Former LSA staff and Free Arts students at the Heckscher Foundation for Children

At the Heckscher Foundation in honor of students whose artwork is displayed at their headquarters. (l-r) Martha Andrade-Dousdebes, former director of the Education and Youth Services at LSA; Arisdelcy, former LSA/Free Arts student; Trish Gough, Director of Volunteer Services at LSA; Brandon, former LSA/Free Arts student; Liz Hopfan, Executive Director of Free Arts NYC

"Urban Energy" 2005. On display at the Heckscher Foundation for Children

“Urban Energy” 2005. Artwork created by children at LSA, on display at the Heckscher Foundation

 

 

 

 

13 Dec

Language Meets Nutrition in New Workshops

November 2017 — This fall LSA kicked off a seven-week indigenous language, cooking and nutrition workshop. The program is being offered in partnership with the NYC Department of Health and Mental Hygiene and the Endangered Language Alliance. The Endangered Language Alliance (ELA) is an independent non-profit based in New York City that documents underdescribed and endangered languages, educating a larger public and collaborating with communities.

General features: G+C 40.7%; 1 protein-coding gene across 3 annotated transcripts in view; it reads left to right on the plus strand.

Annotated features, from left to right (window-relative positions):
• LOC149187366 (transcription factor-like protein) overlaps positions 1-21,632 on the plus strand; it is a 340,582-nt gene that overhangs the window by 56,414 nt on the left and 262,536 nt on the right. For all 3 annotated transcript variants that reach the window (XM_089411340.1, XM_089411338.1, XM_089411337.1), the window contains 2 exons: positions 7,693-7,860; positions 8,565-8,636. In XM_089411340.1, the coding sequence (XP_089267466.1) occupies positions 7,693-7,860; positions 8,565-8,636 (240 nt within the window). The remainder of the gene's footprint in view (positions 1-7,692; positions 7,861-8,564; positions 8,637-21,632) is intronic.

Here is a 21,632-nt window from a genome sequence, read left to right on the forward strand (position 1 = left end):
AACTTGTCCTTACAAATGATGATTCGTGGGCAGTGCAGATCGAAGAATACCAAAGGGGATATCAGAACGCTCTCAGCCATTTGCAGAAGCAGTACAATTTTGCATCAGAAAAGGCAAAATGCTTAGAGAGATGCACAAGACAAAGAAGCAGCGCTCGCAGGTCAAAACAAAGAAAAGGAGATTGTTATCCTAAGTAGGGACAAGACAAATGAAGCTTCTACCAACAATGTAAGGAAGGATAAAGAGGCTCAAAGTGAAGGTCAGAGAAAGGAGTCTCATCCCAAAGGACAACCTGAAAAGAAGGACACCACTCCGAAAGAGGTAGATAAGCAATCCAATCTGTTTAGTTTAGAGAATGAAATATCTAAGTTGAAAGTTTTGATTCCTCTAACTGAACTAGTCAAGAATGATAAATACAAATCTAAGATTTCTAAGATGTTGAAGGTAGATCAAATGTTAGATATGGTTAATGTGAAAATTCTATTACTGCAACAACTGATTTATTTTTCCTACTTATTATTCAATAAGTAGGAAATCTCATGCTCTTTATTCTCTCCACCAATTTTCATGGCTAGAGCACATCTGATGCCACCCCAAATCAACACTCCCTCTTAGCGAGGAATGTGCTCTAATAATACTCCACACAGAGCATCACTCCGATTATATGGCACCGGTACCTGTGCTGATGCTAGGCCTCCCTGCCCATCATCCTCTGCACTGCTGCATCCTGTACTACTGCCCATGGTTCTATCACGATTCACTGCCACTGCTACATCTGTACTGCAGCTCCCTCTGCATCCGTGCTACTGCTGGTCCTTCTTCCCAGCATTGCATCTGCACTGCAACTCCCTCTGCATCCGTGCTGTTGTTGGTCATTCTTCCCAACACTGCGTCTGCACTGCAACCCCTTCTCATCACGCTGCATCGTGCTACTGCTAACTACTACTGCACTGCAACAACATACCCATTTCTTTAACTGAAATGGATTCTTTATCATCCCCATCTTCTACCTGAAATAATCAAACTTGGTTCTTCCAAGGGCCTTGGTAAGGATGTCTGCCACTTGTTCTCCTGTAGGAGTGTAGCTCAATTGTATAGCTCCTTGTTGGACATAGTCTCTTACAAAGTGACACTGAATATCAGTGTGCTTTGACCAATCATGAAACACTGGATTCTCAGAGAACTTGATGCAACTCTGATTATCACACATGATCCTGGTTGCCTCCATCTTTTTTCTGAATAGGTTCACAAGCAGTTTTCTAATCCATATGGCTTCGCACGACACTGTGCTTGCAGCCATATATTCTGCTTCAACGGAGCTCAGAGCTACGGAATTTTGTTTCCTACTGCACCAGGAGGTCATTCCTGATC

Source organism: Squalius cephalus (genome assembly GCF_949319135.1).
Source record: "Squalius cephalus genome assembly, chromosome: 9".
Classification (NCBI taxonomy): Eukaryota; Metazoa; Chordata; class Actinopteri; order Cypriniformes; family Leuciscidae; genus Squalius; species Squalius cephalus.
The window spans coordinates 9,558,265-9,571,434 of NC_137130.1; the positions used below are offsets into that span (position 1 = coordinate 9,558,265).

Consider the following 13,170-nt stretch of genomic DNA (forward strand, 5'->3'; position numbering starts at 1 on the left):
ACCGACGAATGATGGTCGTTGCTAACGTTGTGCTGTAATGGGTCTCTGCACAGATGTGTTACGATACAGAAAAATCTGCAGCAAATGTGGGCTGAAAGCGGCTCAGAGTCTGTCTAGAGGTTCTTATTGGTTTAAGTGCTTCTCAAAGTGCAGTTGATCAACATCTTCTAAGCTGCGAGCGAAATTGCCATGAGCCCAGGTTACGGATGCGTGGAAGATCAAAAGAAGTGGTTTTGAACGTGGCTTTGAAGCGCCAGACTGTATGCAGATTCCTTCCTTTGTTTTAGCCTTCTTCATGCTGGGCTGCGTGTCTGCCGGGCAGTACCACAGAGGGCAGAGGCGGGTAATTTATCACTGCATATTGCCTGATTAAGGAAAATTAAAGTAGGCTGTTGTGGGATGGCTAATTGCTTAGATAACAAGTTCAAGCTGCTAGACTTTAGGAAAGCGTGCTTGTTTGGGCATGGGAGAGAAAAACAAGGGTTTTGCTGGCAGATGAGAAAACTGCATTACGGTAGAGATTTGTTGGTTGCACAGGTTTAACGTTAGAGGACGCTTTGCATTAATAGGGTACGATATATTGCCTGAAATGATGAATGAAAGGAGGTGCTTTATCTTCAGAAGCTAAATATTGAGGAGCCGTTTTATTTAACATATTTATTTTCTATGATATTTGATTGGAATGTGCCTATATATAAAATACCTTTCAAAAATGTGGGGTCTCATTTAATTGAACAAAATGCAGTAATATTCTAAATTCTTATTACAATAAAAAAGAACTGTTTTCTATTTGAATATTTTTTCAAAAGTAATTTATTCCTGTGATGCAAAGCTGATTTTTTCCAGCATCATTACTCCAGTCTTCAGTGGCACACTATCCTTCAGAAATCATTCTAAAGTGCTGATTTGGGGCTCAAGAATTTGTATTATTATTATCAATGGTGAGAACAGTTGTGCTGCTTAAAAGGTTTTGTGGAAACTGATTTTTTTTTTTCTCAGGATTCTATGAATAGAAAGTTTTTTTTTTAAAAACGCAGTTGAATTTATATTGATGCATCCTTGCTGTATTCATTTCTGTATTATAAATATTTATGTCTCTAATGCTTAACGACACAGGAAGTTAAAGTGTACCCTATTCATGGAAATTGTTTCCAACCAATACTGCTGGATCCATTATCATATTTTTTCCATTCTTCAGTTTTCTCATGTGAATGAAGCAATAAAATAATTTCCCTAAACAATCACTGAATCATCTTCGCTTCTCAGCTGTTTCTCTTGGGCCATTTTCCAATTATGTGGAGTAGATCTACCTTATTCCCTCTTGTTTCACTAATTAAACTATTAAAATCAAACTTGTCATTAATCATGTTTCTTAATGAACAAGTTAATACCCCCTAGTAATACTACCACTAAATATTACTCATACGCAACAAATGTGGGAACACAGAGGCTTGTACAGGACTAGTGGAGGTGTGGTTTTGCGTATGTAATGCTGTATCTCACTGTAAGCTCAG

Through the workshop, LSA hopes to positively impact the nutrition and health habits of the community of indigenous language speakers in East Harlem. The participants primarily speak Nahuatl, Mixteco and Mam, and are engaged in other programs within LSA.

The first session took place the week of Thanksgiving, and featured a turkey seasoned with a homemade sofrito, the original recipe of our own Inginia Garcia, Director of the early childhood socialization groups in our Parenting and Child Development department.

Here’s the recipe!

Inginia’s Sofrito

INGREDIENTS
1 pound of small sweet peppers (ajicito dulce)
1 pound of garlic
1/2 pound of cilantro
3 onions